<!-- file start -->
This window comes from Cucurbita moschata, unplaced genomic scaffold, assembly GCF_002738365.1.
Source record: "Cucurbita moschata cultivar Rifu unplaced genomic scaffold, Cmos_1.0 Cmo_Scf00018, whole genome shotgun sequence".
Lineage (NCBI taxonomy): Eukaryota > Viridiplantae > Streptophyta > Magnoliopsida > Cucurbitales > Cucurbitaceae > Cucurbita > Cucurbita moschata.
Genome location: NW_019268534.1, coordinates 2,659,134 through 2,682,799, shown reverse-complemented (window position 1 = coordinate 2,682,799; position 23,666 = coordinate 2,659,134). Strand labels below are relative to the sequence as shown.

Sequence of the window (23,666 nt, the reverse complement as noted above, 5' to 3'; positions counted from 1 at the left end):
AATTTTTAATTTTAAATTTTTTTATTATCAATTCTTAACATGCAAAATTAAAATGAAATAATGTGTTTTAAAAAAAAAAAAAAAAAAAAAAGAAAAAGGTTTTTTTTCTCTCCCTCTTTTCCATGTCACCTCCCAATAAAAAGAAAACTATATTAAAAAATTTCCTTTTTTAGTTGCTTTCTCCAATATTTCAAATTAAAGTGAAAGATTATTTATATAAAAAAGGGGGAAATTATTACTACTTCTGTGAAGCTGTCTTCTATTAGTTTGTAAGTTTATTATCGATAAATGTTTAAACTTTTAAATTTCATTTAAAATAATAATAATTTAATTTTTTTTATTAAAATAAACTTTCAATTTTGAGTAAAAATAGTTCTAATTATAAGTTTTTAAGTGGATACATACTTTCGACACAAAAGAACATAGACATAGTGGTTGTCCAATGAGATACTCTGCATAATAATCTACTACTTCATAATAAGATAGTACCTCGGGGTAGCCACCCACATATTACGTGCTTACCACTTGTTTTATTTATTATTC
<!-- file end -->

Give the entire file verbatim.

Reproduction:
This window comes from Cucurbita moschata, unplaced genomic scaffold, assembly GCF_002738365.1.
Source record: "Cucurbita moschata cultivar Rifu unplaced genomic scaffold, Cmos_1.0 Cmo_Scf00018, whole genome shotgun sequence".
Lineage (NCBI taxonomy): Eukaryota > Viridiplantae > Streptophyta > Magnoliopsida > Cucurbitales > Cucurbitaceae > Cucurbita > Cucurbita moschata.
Genome location: NW_019268534.1, coordinates 2,659,134 through 2,682,799, shown reverse-complemented (window position 1 = coordinate 2,682,799; position 23,666 = coordinate 2,659,134). Strand labels below are relative to the sequence as shown.

Sequence of the window (23,666 nt, the reverse complement as noted above, 5' to 3'; positions counted from 1 at the left end):
AATTTTTAATTTTAAATTTTTTTATTATCAATTCTTAACATGCAAAATTAAAATGAAATAATGTGTTTTAAAAAAAAAAAAAAAAAAAAAAGAAAAAGGTTTTTTTTCTCTCCCTCTTTTCCATGTCACCTCCCAATAAAAAGAAAACTATATTAAAAAATTTCCTTTTTTAGTTGCTTTCTCCAATATTTCAAATTAAAGTGAAAGATTATTTATATAAAAAAGGGGGAAATTATTACTACTTCTGTGAAGCTGTCTTCTATTAGTTTGTAAGTTTATTATCGATAAATGTTTAAACTTTTAAATTTCATTTAAAATAATAATAATTTAATTTTTTTTATTAAAATAAACTTTCAATTTTGAGTAAAAATAGTTCTAATTATAAGTTTTTAAGTGGATACATACTTTCGACACAAAAGAACATAGACATAGTGGTTGTCCAATGAGATACTCTGCATAATAATCTACTACTTCATAATAAGATAGTACCTCGGGGTAGCCACCCACATATTACGTGCTTACCACTTGTTTTATTTATTATTC